Lesley Dill at the deCordova Sculpture Park and Museum
May 16 - October 13, 2014
VIDEO : Interview with Jennifer Gross, Chief Curator of the deCordova Scuplture Park and Museum >>
A 20-year survey of work by the American artist, the exhibition Lesley Dill features oil pastel drawings, a large-scale metal wall drawing, and bronze and paper sculptures in the Joyce and Edward Linde Gallery, as well as an outdoor sculpture on the Pollock Terrace.
Dill is known for combining language with the human form in a variety of mediums. In her work, she uses text as a mode of communication, as a physical subject, and as a symbol by painting it onto bronze sculptures, stitching it into paper, and sculpting it in metal. The words of poets including Emily Dickinson, Franz Kafka, Salvador Espriu, and most recently Tom Sleigh, inspire and find physical form within her visceral works. Lines of text appear on disembodied heads, hands, and dresses–all reoccurring motifs in Dill's oeuvre–communicating the artist's interest in the politics of the figure, psychology, and faith.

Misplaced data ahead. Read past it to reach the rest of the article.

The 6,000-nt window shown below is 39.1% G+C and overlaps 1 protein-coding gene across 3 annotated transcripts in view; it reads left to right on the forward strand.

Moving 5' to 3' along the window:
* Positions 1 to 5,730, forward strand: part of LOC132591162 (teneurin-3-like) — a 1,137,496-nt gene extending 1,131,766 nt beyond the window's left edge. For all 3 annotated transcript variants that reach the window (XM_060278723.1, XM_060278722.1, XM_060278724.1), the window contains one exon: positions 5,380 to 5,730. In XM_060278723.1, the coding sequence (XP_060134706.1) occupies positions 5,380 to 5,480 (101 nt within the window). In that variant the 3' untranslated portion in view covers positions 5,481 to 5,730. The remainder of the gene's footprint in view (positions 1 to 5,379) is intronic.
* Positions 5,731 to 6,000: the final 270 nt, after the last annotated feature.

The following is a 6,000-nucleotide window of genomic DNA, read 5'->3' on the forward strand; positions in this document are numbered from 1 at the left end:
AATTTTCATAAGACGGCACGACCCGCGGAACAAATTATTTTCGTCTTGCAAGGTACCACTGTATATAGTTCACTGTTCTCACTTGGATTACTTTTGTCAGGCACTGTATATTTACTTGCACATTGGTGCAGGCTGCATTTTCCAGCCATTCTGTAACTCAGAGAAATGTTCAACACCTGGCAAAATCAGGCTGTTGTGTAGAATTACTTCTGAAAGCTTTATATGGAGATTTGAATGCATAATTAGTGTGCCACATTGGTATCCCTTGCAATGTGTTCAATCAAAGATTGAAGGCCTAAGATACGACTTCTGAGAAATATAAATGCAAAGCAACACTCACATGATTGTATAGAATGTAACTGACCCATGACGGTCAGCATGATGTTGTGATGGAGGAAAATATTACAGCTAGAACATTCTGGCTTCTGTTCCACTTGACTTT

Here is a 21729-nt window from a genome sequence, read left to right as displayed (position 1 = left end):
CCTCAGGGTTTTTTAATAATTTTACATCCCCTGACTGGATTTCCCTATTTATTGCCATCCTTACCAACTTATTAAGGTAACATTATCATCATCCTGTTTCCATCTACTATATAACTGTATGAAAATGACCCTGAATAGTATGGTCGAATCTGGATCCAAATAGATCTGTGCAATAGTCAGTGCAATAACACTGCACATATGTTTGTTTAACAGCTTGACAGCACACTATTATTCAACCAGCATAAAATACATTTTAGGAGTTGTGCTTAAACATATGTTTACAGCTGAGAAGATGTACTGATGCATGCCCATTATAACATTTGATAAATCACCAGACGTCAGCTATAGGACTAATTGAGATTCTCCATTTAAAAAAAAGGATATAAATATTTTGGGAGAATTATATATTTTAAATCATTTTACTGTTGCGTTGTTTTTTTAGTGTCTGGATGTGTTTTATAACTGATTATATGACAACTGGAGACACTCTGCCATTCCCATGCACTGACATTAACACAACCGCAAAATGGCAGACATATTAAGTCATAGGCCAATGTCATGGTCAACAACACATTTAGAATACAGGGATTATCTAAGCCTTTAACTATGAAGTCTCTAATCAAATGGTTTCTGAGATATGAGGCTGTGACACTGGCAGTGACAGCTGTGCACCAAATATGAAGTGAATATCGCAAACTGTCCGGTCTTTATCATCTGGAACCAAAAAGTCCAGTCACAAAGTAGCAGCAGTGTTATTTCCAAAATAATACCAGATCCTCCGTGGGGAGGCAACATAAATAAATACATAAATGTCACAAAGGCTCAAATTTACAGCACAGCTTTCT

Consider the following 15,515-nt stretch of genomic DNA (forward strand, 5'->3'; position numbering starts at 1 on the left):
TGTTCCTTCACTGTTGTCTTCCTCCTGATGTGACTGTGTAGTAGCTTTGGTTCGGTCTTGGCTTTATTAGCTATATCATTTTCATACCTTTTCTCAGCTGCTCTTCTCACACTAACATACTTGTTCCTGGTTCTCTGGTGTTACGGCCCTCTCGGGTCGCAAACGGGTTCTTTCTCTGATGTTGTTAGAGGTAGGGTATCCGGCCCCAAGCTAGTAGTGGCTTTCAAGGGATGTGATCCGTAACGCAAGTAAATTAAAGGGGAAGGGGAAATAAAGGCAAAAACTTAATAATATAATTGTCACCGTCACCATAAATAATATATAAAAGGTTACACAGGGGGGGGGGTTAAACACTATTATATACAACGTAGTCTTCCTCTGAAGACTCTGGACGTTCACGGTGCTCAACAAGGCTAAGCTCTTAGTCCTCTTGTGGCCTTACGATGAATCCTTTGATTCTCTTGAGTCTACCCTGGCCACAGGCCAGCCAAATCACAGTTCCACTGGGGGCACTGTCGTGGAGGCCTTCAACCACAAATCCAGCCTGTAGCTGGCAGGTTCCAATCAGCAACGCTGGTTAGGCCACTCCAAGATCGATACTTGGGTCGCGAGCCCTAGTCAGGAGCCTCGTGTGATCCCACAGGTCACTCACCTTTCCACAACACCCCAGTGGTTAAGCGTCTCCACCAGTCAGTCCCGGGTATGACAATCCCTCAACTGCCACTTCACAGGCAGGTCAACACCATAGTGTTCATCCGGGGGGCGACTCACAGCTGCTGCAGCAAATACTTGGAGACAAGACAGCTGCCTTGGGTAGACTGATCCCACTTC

Dill calls herself a collector and a creature of language: "I'm interested in the alchemy of language, the uncertainty of meaning and the resonance within our bodies with a metaphor clicks… Language is a manifestation of the human need to reach out. As much as my work is about language, it's also about what the image does to you, and how the two together make a whole."
The exhibition at deCordova features sixteen works made between 1993 and 2012. Highlighting Dill's ambitious artistic experimentation with material as well as the tension between two- and three-dimensional sculpture are Hair Poem Dress (1993), a small dress made of horse hair, thread, and paper; Rush (2006–2007), a 60-foot long mural made of silver foil, organza, and wire; and Wood Word Woman with Wood Word Pedestal (2011), a bust covered with oil stick and silver leaf.
Poems by Emily Dickinson are Dill's conceptual starting point for several works including Word Made Flesh (2002), a small paper sculpture of an outstretched hand holding a pile of letters; and Rapture's Germination (2010), a large oil pastel drawing on Tyvek. Here, Dickinson's words are enlarged, multiplied, and elongated, taking on new shape and meaning through their adaptation into physical form. The visual echoing of letters in Dill's practice alludes to mantras, prayers, and poetry, all of which are commonly recited repeatedly to enforce meaning and memory.
In her most recent artist's book, I Had a Blueprint of History, Dill found inspiration in the words of her contemporary, poet Tom Sleigh. The indignation and darkness Dill discovers in Sleigh's poems counterbalance Dickinson's references to ecstasy and faith, enabling a full range of emotional and psychological expression for Dill's images.